Signing on or off?

By Joanna Davies


"I didn't think it would take this long to change a sign. I realised that there would be some delay with the council changes, but it has been a year."

Don Currey points to where glass greenhouses once stood, filled with tomato plants.

"When I was 10 I used to mow these lawns for pocket money," he says.

"My father used to grow tomatoes here and he was one of the biggest suppliers in New Zealand during the 40s and 50s."

Over the years, the Currey family's  hectare of greenhouses has been replaced by houses, but a small section, New Windsor Reserve, remains.

Mr Currey wants to see the park renamed Arthur Currey Reserve, and although the former Auckland City Council approved the name change a year ago, the old green sign - with the old name - remains.

"I didn't think it would take this long to change a sign," says Mr Currey. "I realised that there would be some delay with the council changes, but it has been a year. I want to come here with my sister, my son and grandson and acknowledge the contribution my father made."

As well as  being a horticulturist, Arthur Currey served in World War I and trained soldiers in World War II.

"During the Depression he gave lots of people work in the greenhouses," Mr Currey says. "There would be accountants and lawyers out mowing the lawns here because they couldn't find work in town."

In Blockhouse Bay, locals have waited even longer for Avondale South Domain to be renamed Gittos Domain. The former council agreed to rename the reserve in December 2009, but none of the signs has changed.

Avondale-Waterview Historical Society president Lisa Truttman says the organisation is surprised nothing has been done. "There was a lot of fanfare two years ago when we found out the name was changing," she says.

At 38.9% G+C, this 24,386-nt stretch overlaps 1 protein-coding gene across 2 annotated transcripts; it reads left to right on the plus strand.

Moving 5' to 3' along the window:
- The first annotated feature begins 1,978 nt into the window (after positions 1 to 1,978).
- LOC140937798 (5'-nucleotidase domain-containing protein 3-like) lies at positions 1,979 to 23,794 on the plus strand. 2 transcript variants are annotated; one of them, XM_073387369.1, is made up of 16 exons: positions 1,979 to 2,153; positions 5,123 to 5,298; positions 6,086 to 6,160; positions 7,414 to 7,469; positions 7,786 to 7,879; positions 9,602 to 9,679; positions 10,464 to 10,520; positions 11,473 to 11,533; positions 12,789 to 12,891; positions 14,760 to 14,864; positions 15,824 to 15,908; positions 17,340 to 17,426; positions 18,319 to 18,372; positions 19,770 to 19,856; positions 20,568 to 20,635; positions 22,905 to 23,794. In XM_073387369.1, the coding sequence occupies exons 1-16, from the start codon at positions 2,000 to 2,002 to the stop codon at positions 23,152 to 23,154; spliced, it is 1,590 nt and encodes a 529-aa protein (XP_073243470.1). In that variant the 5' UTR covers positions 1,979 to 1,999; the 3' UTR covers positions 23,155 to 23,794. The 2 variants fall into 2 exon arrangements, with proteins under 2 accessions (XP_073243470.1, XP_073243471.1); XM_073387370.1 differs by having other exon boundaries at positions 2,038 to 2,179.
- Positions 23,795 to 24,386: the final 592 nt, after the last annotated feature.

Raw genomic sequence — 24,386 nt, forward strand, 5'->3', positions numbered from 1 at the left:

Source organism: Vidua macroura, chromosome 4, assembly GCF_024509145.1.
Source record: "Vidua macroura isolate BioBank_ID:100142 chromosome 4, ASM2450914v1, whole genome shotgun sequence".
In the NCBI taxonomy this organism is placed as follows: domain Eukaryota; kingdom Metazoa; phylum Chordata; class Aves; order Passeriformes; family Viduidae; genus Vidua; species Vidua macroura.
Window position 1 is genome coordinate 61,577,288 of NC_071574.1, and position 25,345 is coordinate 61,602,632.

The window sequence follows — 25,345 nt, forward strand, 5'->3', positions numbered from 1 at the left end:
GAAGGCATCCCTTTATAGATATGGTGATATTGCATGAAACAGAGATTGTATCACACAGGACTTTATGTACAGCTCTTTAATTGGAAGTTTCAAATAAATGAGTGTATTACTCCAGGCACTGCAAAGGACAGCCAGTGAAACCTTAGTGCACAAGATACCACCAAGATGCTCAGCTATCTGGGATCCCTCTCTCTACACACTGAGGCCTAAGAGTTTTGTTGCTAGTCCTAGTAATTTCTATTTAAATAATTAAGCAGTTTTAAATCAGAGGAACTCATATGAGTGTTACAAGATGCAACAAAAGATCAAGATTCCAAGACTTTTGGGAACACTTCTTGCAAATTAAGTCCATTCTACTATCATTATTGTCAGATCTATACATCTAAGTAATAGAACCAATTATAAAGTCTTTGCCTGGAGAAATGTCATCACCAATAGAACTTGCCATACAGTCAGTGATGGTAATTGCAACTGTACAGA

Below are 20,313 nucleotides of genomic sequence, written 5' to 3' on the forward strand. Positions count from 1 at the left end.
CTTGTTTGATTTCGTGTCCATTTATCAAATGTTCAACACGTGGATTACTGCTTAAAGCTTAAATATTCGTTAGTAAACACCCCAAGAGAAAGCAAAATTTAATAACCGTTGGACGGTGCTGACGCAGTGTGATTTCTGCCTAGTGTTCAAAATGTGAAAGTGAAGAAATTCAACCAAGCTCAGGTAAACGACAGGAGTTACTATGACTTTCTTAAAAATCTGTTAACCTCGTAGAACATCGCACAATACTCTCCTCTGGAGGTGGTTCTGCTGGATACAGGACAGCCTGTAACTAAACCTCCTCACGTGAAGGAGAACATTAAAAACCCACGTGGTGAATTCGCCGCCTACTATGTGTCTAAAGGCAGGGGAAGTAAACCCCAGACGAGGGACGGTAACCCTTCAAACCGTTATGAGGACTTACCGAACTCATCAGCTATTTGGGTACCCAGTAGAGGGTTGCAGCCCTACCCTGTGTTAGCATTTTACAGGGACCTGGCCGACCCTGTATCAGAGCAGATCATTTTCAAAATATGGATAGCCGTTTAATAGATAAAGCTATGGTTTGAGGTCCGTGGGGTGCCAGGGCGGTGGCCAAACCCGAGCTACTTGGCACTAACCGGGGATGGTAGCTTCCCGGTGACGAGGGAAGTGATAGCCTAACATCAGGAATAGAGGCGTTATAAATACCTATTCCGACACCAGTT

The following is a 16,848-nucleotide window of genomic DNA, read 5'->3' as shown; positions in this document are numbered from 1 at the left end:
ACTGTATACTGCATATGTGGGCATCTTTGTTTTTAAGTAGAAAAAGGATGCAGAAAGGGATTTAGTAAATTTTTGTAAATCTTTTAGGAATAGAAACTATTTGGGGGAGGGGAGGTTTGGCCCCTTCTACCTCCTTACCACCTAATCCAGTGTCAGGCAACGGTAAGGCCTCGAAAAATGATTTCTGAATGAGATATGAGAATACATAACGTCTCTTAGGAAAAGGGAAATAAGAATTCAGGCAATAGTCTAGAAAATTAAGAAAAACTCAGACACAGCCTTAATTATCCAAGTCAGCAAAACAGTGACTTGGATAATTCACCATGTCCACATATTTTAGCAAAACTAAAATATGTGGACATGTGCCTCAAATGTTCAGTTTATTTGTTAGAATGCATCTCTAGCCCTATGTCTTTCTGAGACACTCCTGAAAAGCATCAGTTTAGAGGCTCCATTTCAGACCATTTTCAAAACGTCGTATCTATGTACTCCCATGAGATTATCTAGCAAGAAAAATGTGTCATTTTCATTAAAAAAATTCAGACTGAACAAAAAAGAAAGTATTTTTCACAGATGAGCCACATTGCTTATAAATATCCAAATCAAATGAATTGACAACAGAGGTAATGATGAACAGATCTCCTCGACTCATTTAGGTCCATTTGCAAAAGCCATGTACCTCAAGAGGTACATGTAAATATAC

"It seems like it has completely fallen through the cracks and we are surprised we've waited so long because we followed all the right processes when we approached the council to have the name changed."

The reserve will be named after Francis Gittos, who established a wool-scouring business on the domain land in 1890, which later became a tannery.

"Also, Avondale South hasn't existed since 1948 when its name was changed to Blockhouse Bay, so changing the name of the domain will stop some confusion," says Ms Truttman.

The society has  asked the Whau Local Board  when the name changes for both parks might be effected.

Whau board chair Derek Battersby is disappointed the former Auckland City Council didn't change the signs sooner.

"Avondale has been neglected terribly and even though the new council has a policy to have the same signage across the region, the former council could have put up a temporary sign."

Auckland Council's local and sports parks manager, Mark Bowater, says new signs at both reserves will be in place "in the coming months".

"Installing new signage includes an audit of existing signs on the parks and allocation of budget, working with the new local board," he says.

"At the same time, the council has been developing its new design guidelines for local park signs."

PIONEER PAIR

Arthur Currey arrived in New Zealand in 1908 from Great Britain as a 23-year-old already trained as a horticulturist.

During World War I he served in Egypt, Gallipoli, at the Somme and Passchendaele, and was awarded the Military Medal for Bravery.

He returned to New Zealand in 1919 and bought property on New Windsor Rd, which he developed into the largest tomato glasshouse business in New Zealand during the 1930s, 1940s and 1950s.

During World War II he trained soldiers locally. He died in 1981, aged 96.

Francis Gittos established a wool-scouring business in Blockhouse Bay in 1890, which then became a tannery.

His family, including his father, Benjamin, were pioneers in the Avondale area.

Benjamin Gittos had established a tannery in Avondale in the 1860s and Francis' brothers, John and James, worked there with him.

Their other brother, William, was a minister with the Methodist mission.

 

- The Aucklander

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